Cancer-related productivity losses in emerging economies

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Publication date: 
October, 2015
Presentation type: 
Oral presentation
Related staff: 
Dr Alison Pearce (former staff)
Prof Linda Sharp (former staff)

Background: When people die due to cancer, their contribution to society through paid work, called production, is lost. Previous estimates of cancer-related lost production have focussed on developed countries. However, developing nations bear a high burden of cancer, accounting for approximately 70% of the world’s annual cancer deaths. The aim of this analysis was to estimate the value of lost productivity due to cancer mortality in the rapidly emerging economies of Brazil, Russia, India, China and South Africa (BRICS).

Methods: Based on the Human Capital Approach, we estimated the costs of lost productivity associated with premature cancer deaths in BRICS countries in 2012. We used GLOBOCAN estimates of cancer deaths by country, sex and age group, along with OECD and national data for workforce participation, unemployment, and wage rates. Sensitivity analyses examined the impact of changing assumptions about wages, life expectancy and discounting within the estimates.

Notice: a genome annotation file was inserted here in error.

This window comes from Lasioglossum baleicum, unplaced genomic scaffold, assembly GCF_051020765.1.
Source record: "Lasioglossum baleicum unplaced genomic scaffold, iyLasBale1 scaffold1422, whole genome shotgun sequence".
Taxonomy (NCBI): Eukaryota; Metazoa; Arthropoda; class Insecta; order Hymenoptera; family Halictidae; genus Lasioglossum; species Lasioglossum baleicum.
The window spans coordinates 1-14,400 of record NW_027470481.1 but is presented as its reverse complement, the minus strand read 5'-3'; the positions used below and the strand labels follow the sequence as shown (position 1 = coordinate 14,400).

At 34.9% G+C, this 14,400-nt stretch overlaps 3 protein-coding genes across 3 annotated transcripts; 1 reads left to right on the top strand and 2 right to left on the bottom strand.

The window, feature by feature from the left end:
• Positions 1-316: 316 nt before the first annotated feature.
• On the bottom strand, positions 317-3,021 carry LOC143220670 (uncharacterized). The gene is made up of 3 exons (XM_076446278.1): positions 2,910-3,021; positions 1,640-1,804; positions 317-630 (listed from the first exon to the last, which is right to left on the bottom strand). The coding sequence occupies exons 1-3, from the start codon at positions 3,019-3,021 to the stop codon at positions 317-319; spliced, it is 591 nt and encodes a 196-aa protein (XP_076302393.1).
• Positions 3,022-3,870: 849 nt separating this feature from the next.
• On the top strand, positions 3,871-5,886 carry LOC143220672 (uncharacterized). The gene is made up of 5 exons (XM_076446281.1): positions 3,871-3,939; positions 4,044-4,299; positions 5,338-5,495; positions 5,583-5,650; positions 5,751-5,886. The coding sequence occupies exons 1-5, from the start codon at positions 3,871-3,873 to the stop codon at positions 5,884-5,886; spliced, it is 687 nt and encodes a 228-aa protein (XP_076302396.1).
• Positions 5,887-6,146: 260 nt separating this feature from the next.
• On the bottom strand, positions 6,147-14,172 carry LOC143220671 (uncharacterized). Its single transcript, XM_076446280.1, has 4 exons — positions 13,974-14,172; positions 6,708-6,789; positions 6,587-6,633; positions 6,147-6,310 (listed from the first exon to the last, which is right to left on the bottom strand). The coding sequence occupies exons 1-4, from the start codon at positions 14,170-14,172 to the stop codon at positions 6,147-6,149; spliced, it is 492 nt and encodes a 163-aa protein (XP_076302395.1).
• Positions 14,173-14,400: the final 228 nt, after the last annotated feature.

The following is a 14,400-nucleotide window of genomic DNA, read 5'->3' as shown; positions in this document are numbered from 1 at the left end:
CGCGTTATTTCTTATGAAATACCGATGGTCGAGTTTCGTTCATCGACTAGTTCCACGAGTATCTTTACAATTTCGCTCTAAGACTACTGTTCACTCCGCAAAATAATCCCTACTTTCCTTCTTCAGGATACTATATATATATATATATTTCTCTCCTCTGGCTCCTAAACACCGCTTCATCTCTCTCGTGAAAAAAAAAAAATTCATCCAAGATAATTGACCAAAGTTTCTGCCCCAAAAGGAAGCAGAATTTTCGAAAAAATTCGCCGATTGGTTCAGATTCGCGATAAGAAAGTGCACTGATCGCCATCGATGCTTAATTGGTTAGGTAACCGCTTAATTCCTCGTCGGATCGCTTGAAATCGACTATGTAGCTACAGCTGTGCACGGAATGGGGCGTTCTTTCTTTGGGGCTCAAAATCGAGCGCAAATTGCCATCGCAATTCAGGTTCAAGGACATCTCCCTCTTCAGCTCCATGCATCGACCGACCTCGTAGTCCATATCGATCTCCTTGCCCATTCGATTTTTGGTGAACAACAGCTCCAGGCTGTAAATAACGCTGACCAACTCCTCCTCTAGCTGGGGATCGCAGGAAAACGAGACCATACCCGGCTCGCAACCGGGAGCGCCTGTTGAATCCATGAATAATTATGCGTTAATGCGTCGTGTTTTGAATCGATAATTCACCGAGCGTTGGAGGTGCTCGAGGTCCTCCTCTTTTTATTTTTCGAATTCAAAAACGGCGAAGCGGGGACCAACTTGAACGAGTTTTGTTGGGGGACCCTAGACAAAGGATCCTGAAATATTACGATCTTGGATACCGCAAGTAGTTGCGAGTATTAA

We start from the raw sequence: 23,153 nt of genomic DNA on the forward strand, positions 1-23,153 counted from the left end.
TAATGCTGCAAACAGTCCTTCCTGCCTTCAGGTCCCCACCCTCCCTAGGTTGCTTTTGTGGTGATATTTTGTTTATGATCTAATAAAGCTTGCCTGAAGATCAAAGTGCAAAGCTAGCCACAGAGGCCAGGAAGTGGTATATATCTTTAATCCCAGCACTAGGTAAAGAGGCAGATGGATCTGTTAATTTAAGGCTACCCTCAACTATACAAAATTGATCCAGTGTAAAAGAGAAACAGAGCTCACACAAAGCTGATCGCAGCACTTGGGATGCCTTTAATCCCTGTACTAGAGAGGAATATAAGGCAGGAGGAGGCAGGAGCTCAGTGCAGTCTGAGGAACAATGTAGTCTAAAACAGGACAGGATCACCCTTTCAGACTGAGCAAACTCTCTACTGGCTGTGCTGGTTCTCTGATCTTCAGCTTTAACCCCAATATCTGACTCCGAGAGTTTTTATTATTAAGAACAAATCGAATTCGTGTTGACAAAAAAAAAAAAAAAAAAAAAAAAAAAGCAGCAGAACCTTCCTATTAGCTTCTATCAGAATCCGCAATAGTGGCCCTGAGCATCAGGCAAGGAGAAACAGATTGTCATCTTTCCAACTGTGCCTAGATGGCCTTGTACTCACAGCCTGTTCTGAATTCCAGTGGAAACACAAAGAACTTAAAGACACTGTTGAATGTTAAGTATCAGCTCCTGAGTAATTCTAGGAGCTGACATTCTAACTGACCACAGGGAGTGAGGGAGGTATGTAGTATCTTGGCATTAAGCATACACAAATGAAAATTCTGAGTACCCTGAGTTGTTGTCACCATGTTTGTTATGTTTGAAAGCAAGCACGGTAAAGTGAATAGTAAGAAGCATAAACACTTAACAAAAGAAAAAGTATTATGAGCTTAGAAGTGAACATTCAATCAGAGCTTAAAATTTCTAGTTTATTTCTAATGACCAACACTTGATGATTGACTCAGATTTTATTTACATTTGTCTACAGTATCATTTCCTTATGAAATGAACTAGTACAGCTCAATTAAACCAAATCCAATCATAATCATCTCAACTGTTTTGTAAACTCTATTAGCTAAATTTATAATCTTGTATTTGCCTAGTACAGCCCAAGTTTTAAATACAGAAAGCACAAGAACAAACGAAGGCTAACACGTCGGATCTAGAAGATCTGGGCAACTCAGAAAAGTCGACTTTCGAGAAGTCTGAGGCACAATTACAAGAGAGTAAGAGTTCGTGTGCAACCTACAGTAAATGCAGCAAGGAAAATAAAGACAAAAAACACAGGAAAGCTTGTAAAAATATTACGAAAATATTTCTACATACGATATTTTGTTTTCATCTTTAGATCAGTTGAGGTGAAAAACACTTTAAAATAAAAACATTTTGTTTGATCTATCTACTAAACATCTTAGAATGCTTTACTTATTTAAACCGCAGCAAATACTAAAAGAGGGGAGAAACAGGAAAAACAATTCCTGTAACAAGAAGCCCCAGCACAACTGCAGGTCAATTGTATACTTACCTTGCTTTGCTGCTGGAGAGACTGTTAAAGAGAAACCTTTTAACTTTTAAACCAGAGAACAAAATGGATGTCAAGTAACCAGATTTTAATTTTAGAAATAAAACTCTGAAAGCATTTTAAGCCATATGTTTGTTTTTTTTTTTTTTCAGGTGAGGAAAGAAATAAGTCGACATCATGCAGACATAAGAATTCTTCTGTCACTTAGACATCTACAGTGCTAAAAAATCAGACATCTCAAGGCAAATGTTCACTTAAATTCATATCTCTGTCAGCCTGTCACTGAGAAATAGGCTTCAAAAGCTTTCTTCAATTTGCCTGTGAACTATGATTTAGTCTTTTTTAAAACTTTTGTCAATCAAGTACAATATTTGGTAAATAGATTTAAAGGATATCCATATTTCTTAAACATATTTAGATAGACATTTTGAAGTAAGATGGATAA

Results: The total cost of cancer-related lost productivity in BRICS countries in 2012 was over €24 billion and was highest in China (€12.9 billion) and lowest in South Africa (€0.9 billion). When adjusted by number of deaths, lost productivity (per death) was highest in South Africa (€19,000), followed closely by Brazil (€14,000) and was lowest in India (€3,000). There were large differences between the countries in terms of lost productivity when examined by gender, age and cancer site. For example, the cancers contributing highest productivity losses were lung cancer in Russia (22% of total), South Africa (14%) and Brazil (13%), stomach cancer in India (11%), and liver cancer in China (31%).

Discussion: In many developing countries cancer now kills more people than AIDS, malaria and tuberculosis combined, however resources have not shifted correspondingly. Valuing cancer-related lost productivity can provide policy-makers with an additional perspective when identifying priorities for cancer prevention and control.

Published abstract: 
A Pearce, P Hanly, L Sharp, P Gupta, F Bray, YL Qiao, SM Wang, A Barchuk, I Soerjomataram
P Gupta
Conference/meeting title: 
International Association of Cancer Registries Annual Conference 2015
Event date: 
7 Oct 2015 to 10 Oct 2015
Mumbai, India

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